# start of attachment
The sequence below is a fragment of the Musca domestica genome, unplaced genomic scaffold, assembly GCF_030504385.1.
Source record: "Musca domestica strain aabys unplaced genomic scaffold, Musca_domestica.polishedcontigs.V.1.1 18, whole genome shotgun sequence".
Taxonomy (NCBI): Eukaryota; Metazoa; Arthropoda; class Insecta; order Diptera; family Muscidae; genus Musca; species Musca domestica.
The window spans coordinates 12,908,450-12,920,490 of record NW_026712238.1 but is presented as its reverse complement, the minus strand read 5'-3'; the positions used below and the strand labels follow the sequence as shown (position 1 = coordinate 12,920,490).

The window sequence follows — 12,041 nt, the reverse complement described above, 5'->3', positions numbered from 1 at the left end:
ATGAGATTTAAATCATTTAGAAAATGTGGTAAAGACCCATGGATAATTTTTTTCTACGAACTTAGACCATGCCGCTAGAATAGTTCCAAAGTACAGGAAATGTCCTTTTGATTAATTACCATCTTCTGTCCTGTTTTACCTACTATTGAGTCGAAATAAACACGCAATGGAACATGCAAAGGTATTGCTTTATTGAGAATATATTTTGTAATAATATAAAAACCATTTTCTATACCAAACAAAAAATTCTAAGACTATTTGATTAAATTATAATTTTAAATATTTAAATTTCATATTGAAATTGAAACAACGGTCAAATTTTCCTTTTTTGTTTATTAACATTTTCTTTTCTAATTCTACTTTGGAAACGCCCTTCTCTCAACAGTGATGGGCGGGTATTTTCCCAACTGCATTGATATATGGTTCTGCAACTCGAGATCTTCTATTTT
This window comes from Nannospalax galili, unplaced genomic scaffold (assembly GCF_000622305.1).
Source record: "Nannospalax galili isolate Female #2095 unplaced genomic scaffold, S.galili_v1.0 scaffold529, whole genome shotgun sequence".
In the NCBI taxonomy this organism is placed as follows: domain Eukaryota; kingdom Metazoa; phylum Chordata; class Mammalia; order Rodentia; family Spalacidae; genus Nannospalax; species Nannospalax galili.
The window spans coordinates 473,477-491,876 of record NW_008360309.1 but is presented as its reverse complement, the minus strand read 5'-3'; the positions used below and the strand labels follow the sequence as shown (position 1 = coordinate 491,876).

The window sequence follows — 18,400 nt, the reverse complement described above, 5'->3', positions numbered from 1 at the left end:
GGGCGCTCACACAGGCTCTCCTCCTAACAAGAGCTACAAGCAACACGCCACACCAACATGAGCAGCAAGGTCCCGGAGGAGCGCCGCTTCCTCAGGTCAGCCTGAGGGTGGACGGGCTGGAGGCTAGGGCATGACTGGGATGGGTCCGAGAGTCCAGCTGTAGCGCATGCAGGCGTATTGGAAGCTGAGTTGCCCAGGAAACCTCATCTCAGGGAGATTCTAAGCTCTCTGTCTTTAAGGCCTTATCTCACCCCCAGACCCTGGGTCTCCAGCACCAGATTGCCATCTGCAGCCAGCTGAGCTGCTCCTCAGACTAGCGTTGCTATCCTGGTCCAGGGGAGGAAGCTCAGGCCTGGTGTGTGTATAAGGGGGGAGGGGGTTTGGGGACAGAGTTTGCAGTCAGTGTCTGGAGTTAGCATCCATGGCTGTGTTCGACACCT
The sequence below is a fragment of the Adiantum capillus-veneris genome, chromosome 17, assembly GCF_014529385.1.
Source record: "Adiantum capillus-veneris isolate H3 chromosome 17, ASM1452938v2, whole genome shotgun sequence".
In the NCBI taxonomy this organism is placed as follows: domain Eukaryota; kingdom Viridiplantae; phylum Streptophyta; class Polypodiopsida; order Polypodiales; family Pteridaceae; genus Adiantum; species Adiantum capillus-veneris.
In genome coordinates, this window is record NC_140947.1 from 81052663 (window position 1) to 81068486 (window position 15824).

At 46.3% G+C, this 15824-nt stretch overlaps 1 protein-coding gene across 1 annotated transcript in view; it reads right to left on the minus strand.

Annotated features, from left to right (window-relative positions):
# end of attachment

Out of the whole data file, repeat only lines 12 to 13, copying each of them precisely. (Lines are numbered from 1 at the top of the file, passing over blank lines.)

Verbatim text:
GGGCGCTCACACAGGCTCTCCTCCTAACAAGAGCTACAAGCAACACGCCACACCAACATGAGCAGCAAGGTCCCGGAGGAGCGCCGCTTCCTCAGGTCAGCCTGAGGGTGGACGGGCTGGAGGCTAGGGCATGACTGGGATGGGTCCGAGAGTCCAGCTGTAGCGCATGCAGGCGTATTGGAAGCTGAGTTGCCCAGGAAACCTCATCTCAGGGAGATTCTAAGCTCTCTGTCTTTAAGGCCTTATCTCACCCCCAGACCCTGGGTCTCCAGCACCAGATTGCCATCTGCAGCCAGCTGAGCTGCTCCTCAGACTAGCGTTGCTATCCTGGTCCAGGGGAGGAAGCTCAGGCCTGGTGTGTGTATAAGGGGGGAGGGGGTTTGGGGACAGAGTTTGCAGTCAGTGTCTGGAGTTAGCATCCATGGCTGTGTTCGACACCT
The sequence below is a fragment of the Adiantum capillus-veneris genome, chromosome 17, assembly GCF_014529385.1.